(NEW YORK) — Joran van der Sloot, the prime suspect in the unsolved 2005 disappearance of American teenager Natalee Holloway, on Monday refused to sign the laissez-passer that would allow him to be extradited to the United States, his lawyer tells ABC News.
Van der Sloot plans to appeal his extradition to the U.S., Maximo Altez, his lawyer, said. A hearing on the appeal will likely happen Tuesday or Thursday, he added.
This process could slow down when van der Sloot is transferred to the U.S., but it is unclear how much this action will delay his extradition.
A National Penitentiary Institute of Peru spokesperson had previously said van der Sloot will likely be extradited to the United States on Thursday night.
Van der Sloot left the Challapalca prison in Peru on Saturday to be transferred to another prison in Lima, where he’s awaiting his extradition to the U.S.
The Dutch citizen has been serving a 28-year sentence in Peru for the 2010 murder of 21-year-old college student Stephany Flores.
U.S. Justice Department officials acknowledge that a “temporary surrender” was granted by Peru under Article X of an existing extradition treaty between the two countries. The department would not comment on the timing of his movement, citing policy regarding safety and security concerns.
In the U.S., van der Sloot faces extortion and wire fraud charges stemming from an accusation that he tried to profit from his connection to the Holloway case.
Holloway, 18, went missing in May 2005 while on a high school graduation trip in Aruba. She was last seen driving off with a group of young men, including van der Sloot, then 17.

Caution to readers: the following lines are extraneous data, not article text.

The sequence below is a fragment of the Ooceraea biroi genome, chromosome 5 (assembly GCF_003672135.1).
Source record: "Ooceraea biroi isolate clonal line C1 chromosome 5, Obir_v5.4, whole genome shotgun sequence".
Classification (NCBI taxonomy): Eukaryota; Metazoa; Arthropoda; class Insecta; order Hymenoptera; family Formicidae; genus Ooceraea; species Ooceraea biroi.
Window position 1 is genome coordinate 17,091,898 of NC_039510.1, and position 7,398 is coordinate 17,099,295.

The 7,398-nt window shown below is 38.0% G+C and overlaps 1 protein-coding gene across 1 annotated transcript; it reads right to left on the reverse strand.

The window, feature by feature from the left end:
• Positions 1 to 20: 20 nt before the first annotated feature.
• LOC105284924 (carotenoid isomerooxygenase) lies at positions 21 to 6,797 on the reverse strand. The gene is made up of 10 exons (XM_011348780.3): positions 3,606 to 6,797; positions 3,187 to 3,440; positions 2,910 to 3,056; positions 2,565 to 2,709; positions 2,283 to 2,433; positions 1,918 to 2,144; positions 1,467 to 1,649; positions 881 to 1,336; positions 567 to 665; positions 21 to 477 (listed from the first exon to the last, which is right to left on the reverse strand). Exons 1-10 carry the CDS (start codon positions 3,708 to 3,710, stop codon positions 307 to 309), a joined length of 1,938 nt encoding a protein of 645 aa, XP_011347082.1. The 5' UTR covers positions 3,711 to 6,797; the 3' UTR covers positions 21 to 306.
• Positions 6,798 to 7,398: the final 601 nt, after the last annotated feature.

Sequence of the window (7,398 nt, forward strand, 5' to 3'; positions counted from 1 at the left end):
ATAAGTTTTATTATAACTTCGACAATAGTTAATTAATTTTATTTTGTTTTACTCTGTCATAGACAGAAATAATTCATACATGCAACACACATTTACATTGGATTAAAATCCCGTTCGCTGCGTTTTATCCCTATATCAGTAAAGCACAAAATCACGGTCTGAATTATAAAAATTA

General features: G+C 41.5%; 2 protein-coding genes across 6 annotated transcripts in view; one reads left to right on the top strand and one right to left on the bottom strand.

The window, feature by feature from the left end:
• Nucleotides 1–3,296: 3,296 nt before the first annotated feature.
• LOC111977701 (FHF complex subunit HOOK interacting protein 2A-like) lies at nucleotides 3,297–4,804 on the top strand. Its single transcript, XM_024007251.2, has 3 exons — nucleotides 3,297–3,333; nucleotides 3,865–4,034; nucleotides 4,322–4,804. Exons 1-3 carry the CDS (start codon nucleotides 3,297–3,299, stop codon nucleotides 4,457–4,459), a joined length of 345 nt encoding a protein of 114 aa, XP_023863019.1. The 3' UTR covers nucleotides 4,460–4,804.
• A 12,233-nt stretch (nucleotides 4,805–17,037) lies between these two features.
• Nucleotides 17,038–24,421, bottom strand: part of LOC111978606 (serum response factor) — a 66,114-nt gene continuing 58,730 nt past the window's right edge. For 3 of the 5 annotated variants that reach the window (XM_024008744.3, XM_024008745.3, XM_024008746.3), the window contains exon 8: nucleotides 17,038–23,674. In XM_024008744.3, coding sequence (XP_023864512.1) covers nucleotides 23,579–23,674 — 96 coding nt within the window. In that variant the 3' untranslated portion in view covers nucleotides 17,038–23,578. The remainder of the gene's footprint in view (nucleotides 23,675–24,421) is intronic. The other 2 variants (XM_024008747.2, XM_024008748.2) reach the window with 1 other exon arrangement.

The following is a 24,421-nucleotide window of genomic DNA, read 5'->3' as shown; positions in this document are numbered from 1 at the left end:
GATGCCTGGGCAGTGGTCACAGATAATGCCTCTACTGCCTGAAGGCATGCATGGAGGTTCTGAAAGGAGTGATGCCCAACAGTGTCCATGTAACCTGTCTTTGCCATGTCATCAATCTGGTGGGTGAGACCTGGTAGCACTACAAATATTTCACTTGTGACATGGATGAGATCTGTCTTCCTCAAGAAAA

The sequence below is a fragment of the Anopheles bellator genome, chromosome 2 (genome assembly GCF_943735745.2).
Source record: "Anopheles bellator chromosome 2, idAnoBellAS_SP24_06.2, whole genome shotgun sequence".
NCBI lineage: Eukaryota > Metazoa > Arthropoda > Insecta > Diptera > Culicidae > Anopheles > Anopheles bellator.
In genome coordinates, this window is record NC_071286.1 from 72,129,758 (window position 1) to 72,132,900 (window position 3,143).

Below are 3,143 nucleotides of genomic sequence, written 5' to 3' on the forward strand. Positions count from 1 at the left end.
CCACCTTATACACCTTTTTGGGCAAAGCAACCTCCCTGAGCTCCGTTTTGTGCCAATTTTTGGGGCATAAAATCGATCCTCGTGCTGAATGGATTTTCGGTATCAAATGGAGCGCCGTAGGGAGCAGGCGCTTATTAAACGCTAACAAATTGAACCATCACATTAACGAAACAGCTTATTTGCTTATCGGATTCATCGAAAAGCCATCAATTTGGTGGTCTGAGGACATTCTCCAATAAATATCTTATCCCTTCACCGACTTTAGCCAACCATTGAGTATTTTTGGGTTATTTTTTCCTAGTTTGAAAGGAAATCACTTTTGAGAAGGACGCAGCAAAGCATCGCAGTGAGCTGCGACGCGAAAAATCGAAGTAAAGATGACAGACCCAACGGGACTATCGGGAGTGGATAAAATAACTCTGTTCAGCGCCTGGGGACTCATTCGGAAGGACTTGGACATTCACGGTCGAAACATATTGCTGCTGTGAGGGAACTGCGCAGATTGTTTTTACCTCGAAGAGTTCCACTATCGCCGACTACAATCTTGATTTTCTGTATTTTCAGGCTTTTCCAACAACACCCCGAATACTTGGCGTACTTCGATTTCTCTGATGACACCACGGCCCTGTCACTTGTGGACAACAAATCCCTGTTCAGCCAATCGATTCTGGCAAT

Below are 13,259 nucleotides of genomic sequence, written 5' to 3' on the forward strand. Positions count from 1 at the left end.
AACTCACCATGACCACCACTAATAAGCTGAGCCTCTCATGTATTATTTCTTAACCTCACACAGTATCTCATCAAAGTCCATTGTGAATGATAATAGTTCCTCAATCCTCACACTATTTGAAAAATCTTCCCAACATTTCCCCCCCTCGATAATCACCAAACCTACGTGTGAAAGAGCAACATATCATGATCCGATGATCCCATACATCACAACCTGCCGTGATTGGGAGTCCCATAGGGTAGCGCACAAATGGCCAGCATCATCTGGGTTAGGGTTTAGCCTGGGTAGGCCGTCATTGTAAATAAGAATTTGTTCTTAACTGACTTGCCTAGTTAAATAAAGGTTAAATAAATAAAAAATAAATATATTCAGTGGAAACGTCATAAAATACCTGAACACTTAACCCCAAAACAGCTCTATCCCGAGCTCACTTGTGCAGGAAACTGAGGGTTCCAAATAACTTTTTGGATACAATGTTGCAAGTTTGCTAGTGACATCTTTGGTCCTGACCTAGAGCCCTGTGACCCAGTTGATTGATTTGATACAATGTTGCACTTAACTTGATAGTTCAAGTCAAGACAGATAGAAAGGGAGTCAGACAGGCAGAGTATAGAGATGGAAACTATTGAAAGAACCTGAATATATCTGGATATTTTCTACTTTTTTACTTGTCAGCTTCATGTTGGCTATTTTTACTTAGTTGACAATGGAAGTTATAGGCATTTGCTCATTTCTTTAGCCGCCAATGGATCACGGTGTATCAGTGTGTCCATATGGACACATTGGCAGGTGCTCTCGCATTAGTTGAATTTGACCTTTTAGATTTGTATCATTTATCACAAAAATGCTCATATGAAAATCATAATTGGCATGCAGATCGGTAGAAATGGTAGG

Van der Sloot, who was detained as a suspect in the teen’s disappearance and then later released, was indicted by an Alabama federal grand jury in 2010 for allegedly trying to extort Holloway’s family.
Federal prosecutors alleged that in March 2010 van der Sloot contacted Holloway’s mother, Beth Holloway, through her lawyer and claimed he would reveal the location of the teen’s body in exchange for $250,000, with $25,000 paid upfront. During a recorded sting operation, Beth Holloway’s attorney, John Q. Kelly, met with van der Sloot at an Aruba hotel, giving him $10,000 in cash as Beth Holloway wired $15,000 to van der Sloot’s bank account, according to prosecutors.
Then, van der Sloot allegedly changed his story about the night he had been with Natalee Holloway, prosecutors said. Van der Sloot claimed he had picked her up but that she had demanded to be put down, so he threw her to the ground. He said her head hit a rock and she was killed instantly by the impact, according to prosecutors.
Prosecutors said van der Sloot then took Kelly to a house and claimed that his father, who had since died, buried Natalee Holloway’s body in the building’s foundation.
Kelly later emailed van der Sloot, saying the information he had provided was “worthless,” according to prosecutors. Within days, van der Sloot left Aruba for Peru.
ABC News’ Jack Date and Nadine El-Bawab contributed to this report.
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